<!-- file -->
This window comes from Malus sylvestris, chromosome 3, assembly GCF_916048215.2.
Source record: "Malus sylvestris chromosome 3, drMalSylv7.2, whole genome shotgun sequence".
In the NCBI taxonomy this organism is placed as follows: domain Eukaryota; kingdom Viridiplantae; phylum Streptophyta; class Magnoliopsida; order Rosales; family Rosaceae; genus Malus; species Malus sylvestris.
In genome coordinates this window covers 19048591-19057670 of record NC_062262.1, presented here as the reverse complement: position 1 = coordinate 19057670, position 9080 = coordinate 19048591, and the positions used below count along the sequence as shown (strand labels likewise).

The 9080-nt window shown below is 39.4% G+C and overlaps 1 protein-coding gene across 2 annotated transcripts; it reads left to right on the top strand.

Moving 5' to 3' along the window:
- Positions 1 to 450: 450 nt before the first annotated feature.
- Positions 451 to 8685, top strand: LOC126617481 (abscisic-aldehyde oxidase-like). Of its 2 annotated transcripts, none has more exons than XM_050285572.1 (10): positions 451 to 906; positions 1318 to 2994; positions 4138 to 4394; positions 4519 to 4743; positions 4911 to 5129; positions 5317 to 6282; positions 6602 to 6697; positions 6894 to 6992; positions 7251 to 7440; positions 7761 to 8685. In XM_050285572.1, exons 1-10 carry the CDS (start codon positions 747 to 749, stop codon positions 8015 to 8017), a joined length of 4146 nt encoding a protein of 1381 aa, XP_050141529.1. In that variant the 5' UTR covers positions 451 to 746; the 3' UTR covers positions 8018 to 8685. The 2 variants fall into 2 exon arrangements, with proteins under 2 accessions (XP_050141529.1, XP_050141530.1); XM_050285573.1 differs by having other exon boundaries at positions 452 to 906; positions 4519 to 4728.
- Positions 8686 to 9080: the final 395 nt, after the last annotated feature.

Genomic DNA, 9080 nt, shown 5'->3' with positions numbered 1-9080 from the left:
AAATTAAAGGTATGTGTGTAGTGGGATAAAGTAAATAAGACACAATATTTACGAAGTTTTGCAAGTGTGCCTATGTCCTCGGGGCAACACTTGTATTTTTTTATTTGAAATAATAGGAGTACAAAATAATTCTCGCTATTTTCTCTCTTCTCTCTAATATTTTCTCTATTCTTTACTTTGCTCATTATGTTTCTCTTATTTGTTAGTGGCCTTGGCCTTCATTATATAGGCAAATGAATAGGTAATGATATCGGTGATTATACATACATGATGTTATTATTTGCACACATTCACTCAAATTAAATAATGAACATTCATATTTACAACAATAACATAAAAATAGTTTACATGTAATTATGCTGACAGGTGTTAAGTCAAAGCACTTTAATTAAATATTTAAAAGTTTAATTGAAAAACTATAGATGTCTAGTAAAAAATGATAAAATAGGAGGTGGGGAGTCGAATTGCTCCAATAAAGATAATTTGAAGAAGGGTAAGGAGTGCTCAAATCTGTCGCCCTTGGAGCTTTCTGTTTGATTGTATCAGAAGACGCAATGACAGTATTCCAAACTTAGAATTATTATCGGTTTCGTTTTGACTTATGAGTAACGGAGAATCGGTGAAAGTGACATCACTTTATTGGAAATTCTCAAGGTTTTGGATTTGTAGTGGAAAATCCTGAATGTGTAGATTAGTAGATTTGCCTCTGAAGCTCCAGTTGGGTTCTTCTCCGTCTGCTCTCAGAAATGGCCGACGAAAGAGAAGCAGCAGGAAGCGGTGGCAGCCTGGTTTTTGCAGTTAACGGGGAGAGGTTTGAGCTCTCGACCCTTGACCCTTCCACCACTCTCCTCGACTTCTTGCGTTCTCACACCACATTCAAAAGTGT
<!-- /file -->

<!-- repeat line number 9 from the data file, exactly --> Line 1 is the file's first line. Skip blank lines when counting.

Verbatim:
- Positions 8686 to 9080: the final 395 nt, after the last annotated feature.